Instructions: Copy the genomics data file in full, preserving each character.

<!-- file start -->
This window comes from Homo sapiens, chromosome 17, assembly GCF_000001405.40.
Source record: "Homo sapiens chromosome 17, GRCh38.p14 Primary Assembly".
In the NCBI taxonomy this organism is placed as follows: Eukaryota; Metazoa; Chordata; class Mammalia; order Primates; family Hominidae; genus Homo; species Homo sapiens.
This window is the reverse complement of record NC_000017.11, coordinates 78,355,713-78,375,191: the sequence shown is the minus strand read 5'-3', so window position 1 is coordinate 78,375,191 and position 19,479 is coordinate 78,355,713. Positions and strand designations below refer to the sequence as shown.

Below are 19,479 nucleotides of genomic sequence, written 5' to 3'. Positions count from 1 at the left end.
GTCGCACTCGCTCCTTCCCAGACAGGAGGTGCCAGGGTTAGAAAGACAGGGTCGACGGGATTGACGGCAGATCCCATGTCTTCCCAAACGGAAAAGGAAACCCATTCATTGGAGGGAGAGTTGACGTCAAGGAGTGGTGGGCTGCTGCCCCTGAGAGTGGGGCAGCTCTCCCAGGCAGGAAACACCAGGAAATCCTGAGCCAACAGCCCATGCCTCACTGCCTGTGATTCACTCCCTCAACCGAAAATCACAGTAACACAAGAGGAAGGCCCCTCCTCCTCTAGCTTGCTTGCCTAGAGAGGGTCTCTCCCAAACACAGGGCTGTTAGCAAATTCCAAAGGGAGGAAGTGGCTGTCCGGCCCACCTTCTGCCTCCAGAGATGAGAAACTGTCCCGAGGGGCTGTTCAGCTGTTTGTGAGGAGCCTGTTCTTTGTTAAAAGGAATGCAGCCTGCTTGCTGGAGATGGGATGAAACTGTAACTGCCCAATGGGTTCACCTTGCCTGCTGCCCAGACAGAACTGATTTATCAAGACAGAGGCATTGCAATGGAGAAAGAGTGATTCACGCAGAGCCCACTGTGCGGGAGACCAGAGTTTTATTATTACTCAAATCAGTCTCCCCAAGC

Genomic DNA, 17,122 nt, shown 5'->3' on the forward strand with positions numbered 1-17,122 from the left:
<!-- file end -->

This window comes from Homo sapiens, chromosome 17, assembly GCF_000001405.40.
Source record: "Homo sapiens chromosome 17, GRCh38.p14 Primary Assembly".
In the NCBI taxonomy this organism is placed as follows: Eukaryota; Metazoa; Chordata; class Mammalia; order Primates; family Hominidae; genus Homo; species Homo sapiens.
This window is the reverse complement of record NC_000017.11, coordinates 78,355,713-78,375,191: the sequence shown is the minus strand read 5'-3', so window position 1 is coordinate 78,375,191 and position 19,479 is coordinate 78,355,713. Positions and strand designations below refer to the sequence as shown.

Below are 19,479 nucleotides of genomic sequence, written 5' to 3'. Positions count from 1 at the left end.
GTCGCACTCGCTCCTTCCCAGACAGGAGGTGCCAGGGTTAGAAAGACAGGGTCGACGGGATTGACGGCAGATCCCATGTCTTCCCAAACGGAAAAGGAAACCCATTCATTGGAGGGAGAGTTGACGTCAAGGAGTGGTGGGCTGCTGCCCCTGAGAGTGGGGCAGCTCTCCCAGGCAGGAAACACCAGGAAATCCTGAGCCAACAGCCCATGCCTCACTGCCTGTGATTCACTCCCTCAACCGAAAATCACAGTAACACAAGAGGAAGGCCCCTCCTCCTCTAGCTTGCTTGCCTAGAGAGGGTCTCTCCCAAACACAGGGCTGTTAGCAAATTCCAAAGGGAGGAAGTGGCTGTCCGGCCCACCTTCTGCCTCCAGAGATGAGAAACTGTCCCGAGGGGCTGTTCAGCTGTTTGTGAGGAGCCTGTTCTTTGTTAAAAGGAATGCAGCCTGCTTGCTGGAGATGGGATGAAACTGTAACTGCCCAATGGGTTCACCTTGCCTGCTGCCCAGACAGAACTGATTTATCAAGACAGAGGCATTGCAATGGAGAAAGAGTGATTCACGCAGAGCCCACTGTGCGGGAGACCAGAGTTTTATTATTACTCAAATCAGTCTCCCCAAGC

Genomic DNA, 17,122 nt, shown 5'->3' on the forward strand with positions numbered 1-17,122 from the left: